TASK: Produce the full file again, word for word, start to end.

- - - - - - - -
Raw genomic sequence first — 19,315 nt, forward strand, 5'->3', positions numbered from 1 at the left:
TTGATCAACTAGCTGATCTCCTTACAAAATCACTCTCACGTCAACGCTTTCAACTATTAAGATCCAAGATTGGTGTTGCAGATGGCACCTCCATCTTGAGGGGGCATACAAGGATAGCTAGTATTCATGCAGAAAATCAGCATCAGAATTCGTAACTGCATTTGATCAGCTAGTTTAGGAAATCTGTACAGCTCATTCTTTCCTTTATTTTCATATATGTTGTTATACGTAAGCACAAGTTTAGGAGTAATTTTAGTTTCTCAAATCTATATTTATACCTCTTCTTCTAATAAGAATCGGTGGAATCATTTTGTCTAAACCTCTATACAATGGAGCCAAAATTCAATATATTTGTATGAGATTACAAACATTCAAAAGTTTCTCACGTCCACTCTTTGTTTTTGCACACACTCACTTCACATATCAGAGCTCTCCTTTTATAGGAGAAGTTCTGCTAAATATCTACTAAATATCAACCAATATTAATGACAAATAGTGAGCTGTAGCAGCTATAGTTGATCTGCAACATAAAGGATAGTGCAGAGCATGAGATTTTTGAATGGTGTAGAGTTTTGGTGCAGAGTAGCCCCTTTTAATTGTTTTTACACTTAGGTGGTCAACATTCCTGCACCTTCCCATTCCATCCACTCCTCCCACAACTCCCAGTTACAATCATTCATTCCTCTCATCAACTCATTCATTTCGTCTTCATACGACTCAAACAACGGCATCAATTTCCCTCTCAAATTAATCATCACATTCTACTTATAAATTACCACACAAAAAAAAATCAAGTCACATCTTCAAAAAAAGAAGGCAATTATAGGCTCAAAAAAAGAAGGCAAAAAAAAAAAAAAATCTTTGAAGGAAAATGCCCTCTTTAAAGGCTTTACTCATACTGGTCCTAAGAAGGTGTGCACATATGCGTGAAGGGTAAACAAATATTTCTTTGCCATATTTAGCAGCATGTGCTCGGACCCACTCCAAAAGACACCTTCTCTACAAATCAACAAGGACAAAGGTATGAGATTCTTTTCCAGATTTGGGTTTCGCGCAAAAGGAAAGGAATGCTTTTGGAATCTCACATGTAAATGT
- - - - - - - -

Raw genomic sequence first — 19,315 nt, forward strand, 5'->3', positions numbered from 1 at the left:
TTGATCAACTAGCTGATCTCCTTACAAAATCACTCTCACGTCAACGCTTTCAACTATTAAGATCCAAGATTGGTGTTGCAGATGGCACCTCCATCTTGAGGGGGCATACAAGGATAGCTAGTATTCATGCAGAAAATCAGCATCAGAATTCGTAACTGCATTTGATCAGCTAGTTTAGGAAATCTGTACAGCTCATTCTTTCCTTTATTTTCATATATGTTGTTATACGTAAGCACAAGTTTAGGAGTAATTTTAGTTTCTCAAATCTATATTTATACCTCTTCTTCTAATAAGAATCGGTGGAATCATTTTGTCTAAACCTCTATACAATGGAGCCAAAATTCAATATATTTGTATGAGATTACAAACATTCAAAAGTTTCTCACGTCCACTCTTTGTTTTTGCACACACTCACTTCACATATCAGAGCTCTCCTTTTATAGGAGAAGTTCTGCTAAATATCTACTAAATATCAACCAATATTAATGACAAATAGTGAGCTGTAGCAGCTATAGTTGATCTGCAACATAAAGGATAGTGCAGAGCATGAGATTTTTGAATGGTGTAGAGTTTTGGTGCAGAGTAGCCCCTTTTAATTGTTTTTACACTTAGGTGGTCAACATTCCTGCACCTTCCCATTCCATCCACTCCTCCCACAACTCCCAGTTACAATCATTCATTCCTCTCATCAACTCATTCATTTCGTCTTCATACGACTCAAACAACGGCATCAATTTCCCTCTCAAATTAATCATCACATTCTACTTATAAATTACCACACAAAAAAAAATCAAGTCACATCTTCAAAAAAAGAAGGCAATTATAGGCTCAAAAAAAGAAGGCAAAAAAAAAAAAAAATCTTTGAAGGAAAATGCCCTCTTTAAAGGCTTTACTCATACTGGTCCTAAGAAGGTGTGCACATATGCGTGAAGGGTAAACAAATATTTCTTTGCCATATTTAGCAGCATGTGCTCGGACCCACTCCAAAAGACACCTTCTCTACAAATCAACAAGGACAAAGGTATGAGATTCTTTTCCAGATTTGGGTTTCGCGCAAAAGGAAAGGAATGCTTTTGGAATCTCACATGTAAATGT